• Jackson Dill

Tropical Storm Isaias to Slam Connecticut Tuesday

Updated: Aug 4, 2020

Tropical Storm Isaias, currently located off the coast of South Carolina, is set to make landfall there later this evening or early Tuesday morning as a low-end, Category 1 hurricane. After landfall, however, the storm doesn't just disappear. Connecticut and the remainder of the U.S. East Coast will need to watch this storm tonight through Wednesday for significant impacts. Below, I will break down what this means for you in southwestern Connecticut.

Source: National Hurricane Center/NOAA


Isaias will move over land tonight, which typically indicates weakening, and slight weakening should occur, but that will mark the start of the gradual transition to it becoming an extratropical cyclone instead of a tropical cyclone. There are several technicalities to this identification but one of the qualities of this transition is the expansion of the cyclone's wind field. We've seen this in storms like Hurricane Sandy in 2012 -- I'm not saying this will be a Sandy but this storm did transition from hurricane or tropical cyclone status into an extratropical cyclone just before making landfall on the New Jersey coast.

Typically with tropical cyclones, like Isaias, they tend to curve out to sea when nearing the Southeast or after making landfall in this region. This storm, however, will track inland and over the I-95 corridor of the Mid-Atlantic and Northeast. This is thanks to the storm being wedged between two upper-level features: a dome of high pressure near Bermuda off to the east and a digging trough of low pressure to its west. These two will work in conjunction to steer Isaias to the north-northeast, affecting millions of people across the Northeast.


Rainfall: A few showers will begin during the wee hours of Tuesday morning. Then during the daylight hours of Tuesday morning, we will be on the eastern edge of the rain and thunderstorms, so it is possible it will be a washout of a morning for western towns while eastern towns are rather dry across southwestern Connecticut. By the afternoon, everyone will definitely get in on the rain, however. The heaviest of rain will happen during this time period, and a storm total of 2-4 inches of rainfall is expected.

This heavy rain will be associated with the core of the storm tracking nearby as well as the intense rising motion in the atmosphere. The storm will lie under the right entrance region of a jet streak in the upper-level trough, which leads to enhanced lift in the atmosphere and therefore heavy rain.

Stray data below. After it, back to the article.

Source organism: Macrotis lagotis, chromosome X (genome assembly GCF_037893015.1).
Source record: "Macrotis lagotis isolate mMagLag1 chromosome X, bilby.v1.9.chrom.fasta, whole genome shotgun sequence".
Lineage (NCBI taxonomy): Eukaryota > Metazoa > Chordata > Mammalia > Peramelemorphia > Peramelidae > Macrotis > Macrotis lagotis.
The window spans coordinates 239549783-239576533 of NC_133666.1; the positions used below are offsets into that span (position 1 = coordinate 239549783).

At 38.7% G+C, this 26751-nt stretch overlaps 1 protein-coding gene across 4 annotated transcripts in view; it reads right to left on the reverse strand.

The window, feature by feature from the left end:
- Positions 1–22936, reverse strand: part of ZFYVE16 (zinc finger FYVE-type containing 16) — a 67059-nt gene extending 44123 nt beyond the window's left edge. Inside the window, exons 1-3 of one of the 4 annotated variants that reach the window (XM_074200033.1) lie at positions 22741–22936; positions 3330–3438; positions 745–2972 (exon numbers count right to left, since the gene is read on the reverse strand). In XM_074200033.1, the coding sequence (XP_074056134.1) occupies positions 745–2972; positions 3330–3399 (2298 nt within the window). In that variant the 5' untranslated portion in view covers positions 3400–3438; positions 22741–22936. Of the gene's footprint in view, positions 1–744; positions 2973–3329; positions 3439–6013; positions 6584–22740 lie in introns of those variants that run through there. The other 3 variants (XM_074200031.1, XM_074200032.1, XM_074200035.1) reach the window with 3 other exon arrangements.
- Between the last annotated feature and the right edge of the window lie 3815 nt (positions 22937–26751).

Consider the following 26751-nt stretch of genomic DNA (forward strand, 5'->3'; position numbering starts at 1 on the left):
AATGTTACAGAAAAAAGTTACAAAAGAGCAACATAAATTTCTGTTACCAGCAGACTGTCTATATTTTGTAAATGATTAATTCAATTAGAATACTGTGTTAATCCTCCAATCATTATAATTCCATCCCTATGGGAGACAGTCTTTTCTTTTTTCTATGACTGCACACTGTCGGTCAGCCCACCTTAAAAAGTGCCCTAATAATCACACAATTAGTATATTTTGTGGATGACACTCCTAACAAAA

GFS model depicting jet stream winds. Source: WeatherBELL

The area has been dry but this may be too much rain in too short of a time, promoting some flooding or ponding. By the late-evening hours of Tuesday, the rain should come to an end as dry air funneled in on the backside of Isaias.

Wind: I think wind will be the biggest issue. This has to do with the track of the storm. Assuming Isaias follows the track expected, Connecticut will fall just east of the storm's center, which is where the strongest of winds will be located. These intense winds will take place between 12 and 6pm, which is when winds may gust as high as 45-60 mph inland and 50-70 mph at the coast. Hence the Tropical Storm Warning issued. The National Hurricane Center gives our area a 76% chance for winds of at least 39 mph and a 25% chance for wind of at least 58 mph, which are known as severe winds. Scattered to widespread power outages are anticipated due to these winds taking down branches and trees, so prepare for this!

Storm surge: Coastal water inundation won't be an issue for inland locations but along and near the immediate coastline, the National Hurricane Center is forecasting 1-3 feet of storm surge, especially in the afternoon and evening on Tuesday.

Tornadoes: Tornadoes are quite uncommon in our area, but with most tropical cyclones they are a threat due to the change in wind direction with height. Therefore, an isolated tornado will be possible during the latter half of the day Tuesday.

Stay safe with this storm and follow me on Twitter @Jackson_Dill for updates throughout the day on this storm.




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©2021 by Jackson Dill